A photograph from the famous “American Girl” series by Ruth Orkin. The photos, taken in Florence, depict a female tourist traveling through Italy in 1951. In this particular shot, she is sitting in front of the fountain of Neptune in Loggia of Piazza della Signoria.
It’s not that what is past casts its light on what is present, or what is present its light on the past; rather, image is that wherein what has been comes together in a ﬂash with the now to form a constellation. In other words, image is dialectics at a standstill. For while the relation of the present to the past is a purely temporal, continuous one, the relation of what-has-been to the now is dialectical: is not progression but image, suddenly emergent. – Only dialectical images are genuine images (that is, not archaic); and the place where one encounters them is language.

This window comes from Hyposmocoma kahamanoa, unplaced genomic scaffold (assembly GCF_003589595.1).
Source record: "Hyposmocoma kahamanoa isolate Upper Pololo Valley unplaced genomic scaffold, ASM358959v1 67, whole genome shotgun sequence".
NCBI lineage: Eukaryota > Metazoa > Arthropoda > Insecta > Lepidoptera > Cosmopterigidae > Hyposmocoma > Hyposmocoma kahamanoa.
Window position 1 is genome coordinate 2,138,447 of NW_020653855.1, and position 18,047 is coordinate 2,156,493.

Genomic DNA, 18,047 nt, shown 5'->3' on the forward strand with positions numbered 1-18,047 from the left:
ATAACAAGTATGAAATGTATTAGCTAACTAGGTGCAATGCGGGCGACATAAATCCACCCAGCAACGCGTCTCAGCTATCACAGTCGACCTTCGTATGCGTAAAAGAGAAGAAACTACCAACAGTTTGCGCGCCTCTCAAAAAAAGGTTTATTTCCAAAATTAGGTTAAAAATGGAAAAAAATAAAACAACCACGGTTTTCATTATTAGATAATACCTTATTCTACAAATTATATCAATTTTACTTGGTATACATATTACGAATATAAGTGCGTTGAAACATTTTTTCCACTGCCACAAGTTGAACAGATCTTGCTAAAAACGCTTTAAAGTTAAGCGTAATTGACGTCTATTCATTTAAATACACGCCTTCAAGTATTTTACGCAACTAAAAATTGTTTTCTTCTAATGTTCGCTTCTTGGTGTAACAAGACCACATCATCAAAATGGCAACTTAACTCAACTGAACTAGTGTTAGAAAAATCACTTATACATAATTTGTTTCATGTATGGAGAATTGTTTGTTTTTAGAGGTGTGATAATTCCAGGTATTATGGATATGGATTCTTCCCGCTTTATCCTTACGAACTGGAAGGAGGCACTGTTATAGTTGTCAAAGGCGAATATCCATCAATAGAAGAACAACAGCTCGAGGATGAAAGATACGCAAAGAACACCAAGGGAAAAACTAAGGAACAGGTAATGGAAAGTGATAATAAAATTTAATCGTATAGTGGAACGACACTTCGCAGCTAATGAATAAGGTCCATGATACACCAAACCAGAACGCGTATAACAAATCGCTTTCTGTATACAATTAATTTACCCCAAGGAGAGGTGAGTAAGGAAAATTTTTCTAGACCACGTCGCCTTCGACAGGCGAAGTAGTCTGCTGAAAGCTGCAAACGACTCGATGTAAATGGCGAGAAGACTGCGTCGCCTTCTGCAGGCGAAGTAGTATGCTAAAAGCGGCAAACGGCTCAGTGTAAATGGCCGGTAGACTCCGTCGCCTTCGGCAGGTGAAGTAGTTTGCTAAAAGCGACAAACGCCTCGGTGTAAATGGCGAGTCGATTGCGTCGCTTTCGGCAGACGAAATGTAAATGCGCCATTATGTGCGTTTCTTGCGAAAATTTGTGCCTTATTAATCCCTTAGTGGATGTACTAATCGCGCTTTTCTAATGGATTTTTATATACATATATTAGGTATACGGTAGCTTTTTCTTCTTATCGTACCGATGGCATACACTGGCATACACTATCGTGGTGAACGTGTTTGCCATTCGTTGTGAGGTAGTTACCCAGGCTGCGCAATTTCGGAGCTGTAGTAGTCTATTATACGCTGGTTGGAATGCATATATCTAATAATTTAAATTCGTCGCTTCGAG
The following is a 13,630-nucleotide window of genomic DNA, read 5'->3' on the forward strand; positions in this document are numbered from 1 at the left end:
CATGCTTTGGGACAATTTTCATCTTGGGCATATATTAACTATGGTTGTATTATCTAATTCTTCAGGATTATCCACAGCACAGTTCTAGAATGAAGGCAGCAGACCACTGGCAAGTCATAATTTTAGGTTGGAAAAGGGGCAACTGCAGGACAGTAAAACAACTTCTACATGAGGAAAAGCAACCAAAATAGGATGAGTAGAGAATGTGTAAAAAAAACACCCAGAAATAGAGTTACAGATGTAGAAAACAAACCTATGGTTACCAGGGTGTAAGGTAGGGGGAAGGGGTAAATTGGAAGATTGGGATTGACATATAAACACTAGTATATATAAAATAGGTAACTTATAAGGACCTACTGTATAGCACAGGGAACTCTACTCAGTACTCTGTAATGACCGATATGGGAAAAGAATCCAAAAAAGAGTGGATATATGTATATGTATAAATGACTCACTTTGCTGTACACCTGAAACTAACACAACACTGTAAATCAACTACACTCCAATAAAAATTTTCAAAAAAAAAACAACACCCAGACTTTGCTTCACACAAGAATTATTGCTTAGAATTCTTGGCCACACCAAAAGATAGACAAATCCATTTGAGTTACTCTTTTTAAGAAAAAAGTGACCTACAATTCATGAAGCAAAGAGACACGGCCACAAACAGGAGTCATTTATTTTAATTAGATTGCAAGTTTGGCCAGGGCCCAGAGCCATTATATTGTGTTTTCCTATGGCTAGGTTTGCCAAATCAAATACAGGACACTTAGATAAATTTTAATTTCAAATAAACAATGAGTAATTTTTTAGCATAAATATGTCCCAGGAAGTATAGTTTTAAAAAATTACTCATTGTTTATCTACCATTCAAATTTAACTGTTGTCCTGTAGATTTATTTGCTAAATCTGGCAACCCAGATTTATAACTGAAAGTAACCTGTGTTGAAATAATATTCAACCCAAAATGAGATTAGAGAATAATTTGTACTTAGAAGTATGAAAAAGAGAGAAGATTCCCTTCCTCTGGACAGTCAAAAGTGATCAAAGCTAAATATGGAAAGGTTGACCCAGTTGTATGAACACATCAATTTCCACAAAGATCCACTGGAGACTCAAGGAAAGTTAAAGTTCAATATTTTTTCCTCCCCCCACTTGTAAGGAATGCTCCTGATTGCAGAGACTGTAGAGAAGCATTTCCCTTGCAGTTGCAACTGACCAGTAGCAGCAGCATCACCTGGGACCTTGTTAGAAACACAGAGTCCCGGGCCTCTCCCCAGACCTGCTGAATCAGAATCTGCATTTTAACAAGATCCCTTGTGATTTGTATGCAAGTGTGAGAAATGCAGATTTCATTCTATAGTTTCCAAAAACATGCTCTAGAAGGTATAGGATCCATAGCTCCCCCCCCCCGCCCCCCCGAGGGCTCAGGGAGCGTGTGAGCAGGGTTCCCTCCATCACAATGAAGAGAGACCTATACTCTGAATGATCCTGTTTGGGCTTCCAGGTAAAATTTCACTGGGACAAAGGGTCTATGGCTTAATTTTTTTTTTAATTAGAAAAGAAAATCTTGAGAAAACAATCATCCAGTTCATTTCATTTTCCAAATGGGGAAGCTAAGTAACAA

“Awakening” (Arcades, 462; n2a, 3)
Short Talk On
My mother forbad us to walk back-
wards. That is how the dead walk, she
would say. Where did she get this idea?
Perhaps from a bad translation. The
dead, after all, do not walk backwards
but they do walk behind us. They have
no lungs and cannot call out but would
love for us to turn around. They are
victims of love, many of them.
- Anne Carson
“Prose is a house, poetry a man in flames running quite fast through it.”
—Hell Escapes (Into the Sky)
to make real fictions